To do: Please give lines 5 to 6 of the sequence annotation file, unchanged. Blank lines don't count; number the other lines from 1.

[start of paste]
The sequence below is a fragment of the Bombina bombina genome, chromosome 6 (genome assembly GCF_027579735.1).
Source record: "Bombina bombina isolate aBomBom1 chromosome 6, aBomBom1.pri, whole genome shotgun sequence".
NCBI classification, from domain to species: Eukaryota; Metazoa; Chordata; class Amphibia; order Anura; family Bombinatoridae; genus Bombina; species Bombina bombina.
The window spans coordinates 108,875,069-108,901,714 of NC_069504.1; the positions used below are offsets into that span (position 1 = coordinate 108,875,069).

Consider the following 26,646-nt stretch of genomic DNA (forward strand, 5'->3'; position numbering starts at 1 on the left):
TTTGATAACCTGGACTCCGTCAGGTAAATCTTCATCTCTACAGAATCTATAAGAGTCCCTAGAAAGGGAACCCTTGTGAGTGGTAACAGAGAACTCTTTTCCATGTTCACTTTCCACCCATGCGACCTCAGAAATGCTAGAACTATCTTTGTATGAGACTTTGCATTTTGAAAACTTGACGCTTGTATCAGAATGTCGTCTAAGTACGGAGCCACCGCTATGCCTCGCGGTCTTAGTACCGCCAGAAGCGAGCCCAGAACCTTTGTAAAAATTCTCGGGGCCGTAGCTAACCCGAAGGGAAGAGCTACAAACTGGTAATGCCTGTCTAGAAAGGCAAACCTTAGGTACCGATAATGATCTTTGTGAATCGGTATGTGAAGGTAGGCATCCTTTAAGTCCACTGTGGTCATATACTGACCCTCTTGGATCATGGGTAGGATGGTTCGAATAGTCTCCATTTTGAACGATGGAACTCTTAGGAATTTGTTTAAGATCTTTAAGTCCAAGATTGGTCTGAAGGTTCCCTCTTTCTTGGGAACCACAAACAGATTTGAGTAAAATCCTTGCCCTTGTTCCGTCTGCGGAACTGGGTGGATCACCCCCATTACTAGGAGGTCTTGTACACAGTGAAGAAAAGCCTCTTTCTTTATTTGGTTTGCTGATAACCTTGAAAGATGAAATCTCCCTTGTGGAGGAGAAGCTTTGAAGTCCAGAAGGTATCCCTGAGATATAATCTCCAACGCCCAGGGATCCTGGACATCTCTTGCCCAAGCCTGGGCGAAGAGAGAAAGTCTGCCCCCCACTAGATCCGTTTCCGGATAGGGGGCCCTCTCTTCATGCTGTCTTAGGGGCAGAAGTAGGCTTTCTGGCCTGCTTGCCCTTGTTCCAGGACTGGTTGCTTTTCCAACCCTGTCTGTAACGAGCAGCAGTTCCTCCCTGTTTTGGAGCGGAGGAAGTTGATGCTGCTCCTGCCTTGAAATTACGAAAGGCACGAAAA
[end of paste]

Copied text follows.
Consider the following 26,646-nt stretch of genomic DNA (forward strand, 5'->3'; position numbering starts at 1 on the left):
TTTGATAACCTGGACTCCGTCAGGTAAATCTTCATCTCTACAGAATCTATAAGAGTCCCTAGAAAGGGAACCCTTGTGAGTGGTAACAGAGAACTCTTTTCCATGTTCACTTTCCACCCATGCGACCTCAGAAATGCTAGAACTATCTTTGTATGAGACTTTGCATTTTGAAAACTTGACGCTTGTATCAGAATGTCGTCTAAGTACGGAGCCACCGCTATGCCTCGCGGTCTTAGTACCGCCAGAAGCGAGCCCAGAACCTTTGTAAAAATTCTCGGGGCCGTAGCTAACCCGAAGGGAAGAGCTACAAACTGGTAATGCCTGTCTAGAAAGGCAAACCTTAGGTACCGATAATGATCTTTGTGAATCGGTATGTGAAGGTAGGCATCCTTTAAGTCCACTGTGGTCATATACTGACCCTCTTGGATCATGGGTAGGATGGTTCGAATAGTCTCCATTTTGAACGATGGAACTCTTAGGAATTTGTTTAAGATCTTTAAGTCCAAGATTGGTCTGAAGGTTCCCTCTTTCTTGGGAACCACAAACAGATTTGAGTAAAATCCTTGCCCTTGTTCCGTCTGCGGAACTGGGTGGATCACCCCCATTACTAGGAGGTCTTGTACACAGTGAAGAAAAGCCTCTTTCTTTATTTGGTTTGCTGATAACCTTGAAAGATGAAATCTCCCTTGTGGAGGAGAAGCTTTGAAGTCCAGAAGGTATCCCTGAGATATAATCTCCAACGCCCAGGGATCCTGGACATCTCTTGCCCAAGCCTGGGCGAAGAGAGAAAGTCTGCCCCCCACTAGATCCGTTTCCGGATAGGGGGCCCTCTCTTCATGCTGTCTTAGGGGCAGAAGTAGGCTTTCTGGCCTGCTTGCCCTTGTTCCAGGACTGGTTGCTTTTCCAACCCTGTCTGTAACGAGCAGCAGTTCCTCCCTGTTTTGGAGCGGAGGAAGTTGATGCTGCTCCTGCCTTGAAATTACGAAAGGCACGAAAA